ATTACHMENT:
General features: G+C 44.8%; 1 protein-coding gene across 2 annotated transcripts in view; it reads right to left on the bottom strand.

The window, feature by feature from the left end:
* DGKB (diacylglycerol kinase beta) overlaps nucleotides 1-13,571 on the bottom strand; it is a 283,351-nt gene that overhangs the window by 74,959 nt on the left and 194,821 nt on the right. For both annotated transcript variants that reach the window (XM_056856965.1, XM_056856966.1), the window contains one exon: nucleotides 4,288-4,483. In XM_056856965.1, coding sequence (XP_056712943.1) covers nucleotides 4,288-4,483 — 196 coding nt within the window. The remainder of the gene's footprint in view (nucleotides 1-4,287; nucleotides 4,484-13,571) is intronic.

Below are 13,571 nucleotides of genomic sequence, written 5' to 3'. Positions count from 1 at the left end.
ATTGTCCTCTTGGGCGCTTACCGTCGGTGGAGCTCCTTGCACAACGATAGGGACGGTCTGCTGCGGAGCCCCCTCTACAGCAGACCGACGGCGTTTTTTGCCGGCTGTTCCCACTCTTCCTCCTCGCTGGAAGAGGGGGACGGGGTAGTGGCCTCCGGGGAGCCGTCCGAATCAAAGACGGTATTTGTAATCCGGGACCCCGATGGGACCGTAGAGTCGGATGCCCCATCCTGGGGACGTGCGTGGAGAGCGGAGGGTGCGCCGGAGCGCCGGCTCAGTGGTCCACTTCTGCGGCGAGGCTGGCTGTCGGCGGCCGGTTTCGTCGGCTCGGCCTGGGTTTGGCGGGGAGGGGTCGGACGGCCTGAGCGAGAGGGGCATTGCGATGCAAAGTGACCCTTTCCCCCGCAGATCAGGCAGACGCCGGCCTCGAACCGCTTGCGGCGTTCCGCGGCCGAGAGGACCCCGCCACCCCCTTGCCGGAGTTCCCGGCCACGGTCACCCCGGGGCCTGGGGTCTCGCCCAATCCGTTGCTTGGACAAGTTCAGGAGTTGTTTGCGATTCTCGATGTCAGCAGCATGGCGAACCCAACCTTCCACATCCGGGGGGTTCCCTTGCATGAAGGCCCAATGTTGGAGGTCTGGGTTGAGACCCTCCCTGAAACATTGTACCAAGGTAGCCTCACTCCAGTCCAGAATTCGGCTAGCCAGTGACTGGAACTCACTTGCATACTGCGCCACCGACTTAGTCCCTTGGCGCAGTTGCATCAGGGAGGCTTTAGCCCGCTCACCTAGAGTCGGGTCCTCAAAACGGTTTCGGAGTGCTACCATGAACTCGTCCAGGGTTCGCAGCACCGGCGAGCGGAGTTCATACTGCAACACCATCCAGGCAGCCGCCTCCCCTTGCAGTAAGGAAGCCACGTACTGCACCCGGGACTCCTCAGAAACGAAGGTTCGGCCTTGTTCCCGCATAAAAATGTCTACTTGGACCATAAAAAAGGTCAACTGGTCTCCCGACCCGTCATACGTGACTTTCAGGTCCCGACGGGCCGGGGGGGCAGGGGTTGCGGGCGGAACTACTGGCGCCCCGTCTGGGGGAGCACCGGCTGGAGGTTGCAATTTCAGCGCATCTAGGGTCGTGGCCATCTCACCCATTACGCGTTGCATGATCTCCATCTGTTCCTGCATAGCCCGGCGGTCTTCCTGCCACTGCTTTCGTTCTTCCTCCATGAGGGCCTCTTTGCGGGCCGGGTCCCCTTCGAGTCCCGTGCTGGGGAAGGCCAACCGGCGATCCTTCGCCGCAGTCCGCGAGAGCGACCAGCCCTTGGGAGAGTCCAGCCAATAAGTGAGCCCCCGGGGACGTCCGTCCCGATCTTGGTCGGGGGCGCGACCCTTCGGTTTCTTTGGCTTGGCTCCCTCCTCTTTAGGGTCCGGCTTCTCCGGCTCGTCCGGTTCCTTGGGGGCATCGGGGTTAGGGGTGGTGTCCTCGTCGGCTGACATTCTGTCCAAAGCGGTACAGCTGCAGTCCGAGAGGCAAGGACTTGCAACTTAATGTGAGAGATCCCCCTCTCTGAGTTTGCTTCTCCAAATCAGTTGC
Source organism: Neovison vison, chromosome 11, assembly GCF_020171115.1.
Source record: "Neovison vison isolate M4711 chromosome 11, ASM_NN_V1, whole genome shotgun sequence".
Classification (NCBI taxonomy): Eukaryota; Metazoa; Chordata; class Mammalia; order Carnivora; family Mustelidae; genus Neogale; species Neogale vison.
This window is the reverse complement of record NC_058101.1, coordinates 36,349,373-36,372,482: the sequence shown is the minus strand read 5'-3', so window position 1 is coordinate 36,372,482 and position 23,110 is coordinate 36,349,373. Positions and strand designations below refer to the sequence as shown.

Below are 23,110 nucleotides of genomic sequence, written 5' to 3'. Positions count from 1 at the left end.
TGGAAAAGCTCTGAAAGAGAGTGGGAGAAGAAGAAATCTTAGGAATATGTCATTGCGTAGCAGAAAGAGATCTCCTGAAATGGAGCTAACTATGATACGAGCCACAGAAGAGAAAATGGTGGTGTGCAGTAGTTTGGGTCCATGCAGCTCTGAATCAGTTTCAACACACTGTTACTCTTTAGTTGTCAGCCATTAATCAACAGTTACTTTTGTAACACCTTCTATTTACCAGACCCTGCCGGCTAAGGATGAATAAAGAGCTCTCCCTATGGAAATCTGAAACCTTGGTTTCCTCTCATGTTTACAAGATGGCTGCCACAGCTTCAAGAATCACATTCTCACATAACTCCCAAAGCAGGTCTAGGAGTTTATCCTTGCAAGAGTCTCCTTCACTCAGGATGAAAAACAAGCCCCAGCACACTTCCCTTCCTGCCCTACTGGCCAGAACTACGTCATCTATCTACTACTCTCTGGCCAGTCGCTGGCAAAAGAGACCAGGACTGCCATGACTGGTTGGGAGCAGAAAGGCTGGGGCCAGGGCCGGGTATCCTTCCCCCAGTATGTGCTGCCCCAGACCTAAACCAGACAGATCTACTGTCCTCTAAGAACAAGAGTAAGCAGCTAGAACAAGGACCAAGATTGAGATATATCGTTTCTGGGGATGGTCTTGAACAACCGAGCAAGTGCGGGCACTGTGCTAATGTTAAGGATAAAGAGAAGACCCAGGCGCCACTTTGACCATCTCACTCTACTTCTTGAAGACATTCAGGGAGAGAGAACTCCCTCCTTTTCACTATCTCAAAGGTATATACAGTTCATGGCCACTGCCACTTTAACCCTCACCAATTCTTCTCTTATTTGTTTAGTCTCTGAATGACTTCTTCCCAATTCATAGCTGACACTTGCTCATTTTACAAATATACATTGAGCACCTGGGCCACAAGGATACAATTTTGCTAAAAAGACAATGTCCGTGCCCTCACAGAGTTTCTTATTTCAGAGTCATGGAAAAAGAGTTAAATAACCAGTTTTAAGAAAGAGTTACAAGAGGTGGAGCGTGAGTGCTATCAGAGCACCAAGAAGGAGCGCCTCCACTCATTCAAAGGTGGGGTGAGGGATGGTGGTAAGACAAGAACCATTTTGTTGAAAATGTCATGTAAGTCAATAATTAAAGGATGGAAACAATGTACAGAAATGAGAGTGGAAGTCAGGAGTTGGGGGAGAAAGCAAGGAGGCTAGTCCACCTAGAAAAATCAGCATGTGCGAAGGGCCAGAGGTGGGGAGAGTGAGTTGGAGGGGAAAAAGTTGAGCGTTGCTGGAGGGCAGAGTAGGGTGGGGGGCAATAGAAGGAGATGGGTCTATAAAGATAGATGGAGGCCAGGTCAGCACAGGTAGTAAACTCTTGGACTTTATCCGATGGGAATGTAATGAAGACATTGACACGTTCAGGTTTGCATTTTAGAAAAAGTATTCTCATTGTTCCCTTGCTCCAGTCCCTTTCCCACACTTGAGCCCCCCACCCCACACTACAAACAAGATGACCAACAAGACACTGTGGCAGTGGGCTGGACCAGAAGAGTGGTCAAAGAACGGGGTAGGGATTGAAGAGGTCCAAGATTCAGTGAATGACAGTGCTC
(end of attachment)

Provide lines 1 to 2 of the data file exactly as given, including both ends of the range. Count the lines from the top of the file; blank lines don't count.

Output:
General features: G+C 44.8%; 1 protein-coding gene across 2 annotated transcripts in view; it reads right to left on the bottom strand.

The window, feature by feature from the left end: